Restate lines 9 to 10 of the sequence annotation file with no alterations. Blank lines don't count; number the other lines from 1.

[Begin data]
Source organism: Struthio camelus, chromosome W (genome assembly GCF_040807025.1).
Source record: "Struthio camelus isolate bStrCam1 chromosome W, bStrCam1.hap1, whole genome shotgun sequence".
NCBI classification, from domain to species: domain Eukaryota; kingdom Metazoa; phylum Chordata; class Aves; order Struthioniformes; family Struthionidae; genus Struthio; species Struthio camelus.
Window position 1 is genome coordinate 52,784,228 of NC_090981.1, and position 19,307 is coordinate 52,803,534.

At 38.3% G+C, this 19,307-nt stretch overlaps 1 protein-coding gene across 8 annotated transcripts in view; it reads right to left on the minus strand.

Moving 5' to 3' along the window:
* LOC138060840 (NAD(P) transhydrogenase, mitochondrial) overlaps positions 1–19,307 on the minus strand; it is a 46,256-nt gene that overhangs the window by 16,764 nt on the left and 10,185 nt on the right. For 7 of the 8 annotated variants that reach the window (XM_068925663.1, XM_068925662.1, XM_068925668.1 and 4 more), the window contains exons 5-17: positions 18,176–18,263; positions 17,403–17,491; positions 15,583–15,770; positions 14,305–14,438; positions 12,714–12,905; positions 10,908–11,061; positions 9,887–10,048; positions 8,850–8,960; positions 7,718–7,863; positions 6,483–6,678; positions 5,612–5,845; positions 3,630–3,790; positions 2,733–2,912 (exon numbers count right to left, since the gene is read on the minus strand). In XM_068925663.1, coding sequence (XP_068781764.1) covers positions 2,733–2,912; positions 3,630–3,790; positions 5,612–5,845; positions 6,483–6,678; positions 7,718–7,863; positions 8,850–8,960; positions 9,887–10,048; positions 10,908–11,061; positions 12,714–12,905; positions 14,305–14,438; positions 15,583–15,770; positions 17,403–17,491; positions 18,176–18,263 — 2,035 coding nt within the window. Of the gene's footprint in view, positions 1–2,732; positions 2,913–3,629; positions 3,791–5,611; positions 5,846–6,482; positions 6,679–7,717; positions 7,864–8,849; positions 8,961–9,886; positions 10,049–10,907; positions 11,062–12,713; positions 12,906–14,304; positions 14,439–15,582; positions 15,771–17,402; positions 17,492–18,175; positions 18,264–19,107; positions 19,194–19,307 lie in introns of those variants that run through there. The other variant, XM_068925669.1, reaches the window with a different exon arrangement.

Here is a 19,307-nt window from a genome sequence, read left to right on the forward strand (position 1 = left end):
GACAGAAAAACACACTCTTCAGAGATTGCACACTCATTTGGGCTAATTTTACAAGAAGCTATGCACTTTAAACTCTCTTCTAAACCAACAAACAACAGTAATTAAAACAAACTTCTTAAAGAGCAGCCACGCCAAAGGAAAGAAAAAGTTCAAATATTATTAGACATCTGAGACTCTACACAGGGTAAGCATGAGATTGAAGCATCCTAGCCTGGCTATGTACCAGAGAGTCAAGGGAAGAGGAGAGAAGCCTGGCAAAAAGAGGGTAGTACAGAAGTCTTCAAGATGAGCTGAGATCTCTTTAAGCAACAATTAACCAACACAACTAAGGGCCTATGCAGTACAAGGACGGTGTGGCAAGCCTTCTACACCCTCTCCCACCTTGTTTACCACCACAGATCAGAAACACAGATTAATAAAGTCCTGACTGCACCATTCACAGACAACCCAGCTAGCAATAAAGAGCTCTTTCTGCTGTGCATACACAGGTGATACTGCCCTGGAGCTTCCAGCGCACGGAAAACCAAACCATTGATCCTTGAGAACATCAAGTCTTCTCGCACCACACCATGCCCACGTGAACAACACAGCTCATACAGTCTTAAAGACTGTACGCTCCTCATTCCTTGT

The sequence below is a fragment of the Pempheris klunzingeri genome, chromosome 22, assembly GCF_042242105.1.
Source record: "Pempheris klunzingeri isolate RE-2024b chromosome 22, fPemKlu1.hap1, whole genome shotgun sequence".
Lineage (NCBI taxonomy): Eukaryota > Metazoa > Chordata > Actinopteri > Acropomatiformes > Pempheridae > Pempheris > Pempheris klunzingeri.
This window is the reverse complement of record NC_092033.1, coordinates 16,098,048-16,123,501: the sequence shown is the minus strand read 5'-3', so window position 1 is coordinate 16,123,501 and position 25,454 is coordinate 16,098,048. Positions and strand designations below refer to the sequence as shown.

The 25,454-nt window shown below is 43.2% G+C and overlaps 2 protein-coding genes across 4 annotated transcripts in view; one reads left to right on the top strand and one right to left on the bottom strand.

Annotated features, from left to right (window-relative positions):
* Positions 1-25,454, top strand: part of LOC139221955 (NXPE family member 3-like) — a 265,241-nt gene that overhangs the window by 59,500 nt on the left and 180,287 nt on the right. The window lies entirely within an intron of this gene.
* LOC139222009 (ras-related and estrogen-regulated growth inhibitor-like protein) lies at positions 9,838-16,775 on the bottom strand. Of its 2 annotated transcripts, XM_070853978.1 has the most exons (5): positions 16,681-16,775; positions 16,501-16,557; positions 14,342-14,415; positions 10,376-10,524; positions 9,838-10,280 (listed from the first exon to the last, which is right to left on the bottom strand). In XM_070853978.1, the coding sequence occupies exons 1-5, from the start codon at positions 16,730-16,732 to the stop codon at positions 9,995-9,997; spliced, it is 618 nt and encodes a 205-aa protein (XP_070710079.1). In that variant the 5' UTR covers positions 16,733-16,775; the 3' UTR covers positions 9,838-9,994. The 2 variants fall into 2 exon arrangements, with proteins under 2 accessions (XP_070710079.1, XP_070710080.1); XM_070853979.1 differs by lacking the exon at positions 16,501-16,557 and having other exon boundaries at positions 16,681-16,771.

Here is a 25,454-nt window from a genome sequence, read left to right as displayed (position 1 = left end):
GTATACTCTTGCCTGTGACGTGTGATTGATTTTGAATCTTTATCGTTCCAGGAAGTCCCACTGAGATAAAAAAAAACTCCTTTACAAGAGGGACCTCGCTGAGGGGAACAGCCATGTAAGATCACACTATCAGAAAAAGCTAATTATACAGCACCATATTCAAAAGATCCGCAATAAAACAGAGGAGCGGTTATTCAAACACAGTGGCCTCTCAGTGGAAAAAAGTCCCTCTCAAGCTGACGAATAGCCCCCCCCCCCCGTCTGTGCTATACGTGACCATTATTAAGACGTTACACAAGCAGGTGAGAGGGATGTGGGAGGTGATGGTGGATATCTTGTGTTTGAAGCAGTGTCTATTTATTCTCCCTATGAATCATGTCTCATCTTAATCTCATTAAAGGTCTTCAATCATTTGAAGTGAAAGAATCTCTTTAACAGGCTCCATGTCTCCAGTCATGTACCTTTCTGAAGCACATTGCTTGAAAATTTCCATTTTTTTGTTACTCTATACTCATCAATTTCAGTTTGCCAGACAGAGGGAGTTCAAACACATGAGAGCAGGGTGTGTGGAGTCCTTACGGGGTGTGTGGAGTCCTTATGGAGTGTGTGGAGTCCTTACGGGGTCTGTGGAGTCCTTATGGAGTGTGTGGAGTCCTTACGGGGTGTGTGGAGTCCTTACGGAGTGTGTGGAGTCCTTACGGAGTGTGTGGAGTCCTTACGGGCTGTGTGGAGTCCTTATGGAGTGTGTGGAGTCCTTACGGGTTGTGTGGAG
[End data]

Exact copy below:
GACAGAAAAACACACTCTTCAGAGATTGCACACTCATTTGGGCTAATTTTACAAGAAGCTATGCACTTTAAACTCTCTTCTAAACCAACAAACAACAGTAATTAAAACAAACTTCTTAAAGAGCAGCCACGCCAAAGGAAAGAAAAAGTTCAAATATTATTAGACATCTGAGACTCTACACAGGGTAAGCATGAGATTGAAGCATCCTAGCCTGGCTATGTACCAGAGAGTCAAGGGAAGAGGAGAGAAGCCTGGCAAAAAGAGGGTAGTACAGAAGTCTTCAAGATGAGCTGAGATCTCTTTAAGCAACAATTAACCAACACAACTAAGGGCCTATGCAGTACAAGGACGGTGTGGCAAGCCTTCTACACCCTCTCCCACCTTGTTTACCACCACAGATCAGAAACACAGATTAATAAAGTCCTGACTGCACCATTCACAGACAACCCAGCTAGCAATAAAGAGCTCTTTCTGCTGTGCATACACAGGTGATACTGCCCTGGAGCTTCCAGCGCACGGAAAACCAAACCATTGATCCTTGAGAACATCAAGTCTTCTCGCACCACACCATGCCCACGTGAACAACACAGCTCATACAGTCTTAAAGACTGTACGCTCCTCATTCCTTGT

The sequence below is a fragment of the Pempheris klunzingeri genome, chromosome 22, assembly GCF_042242105.1.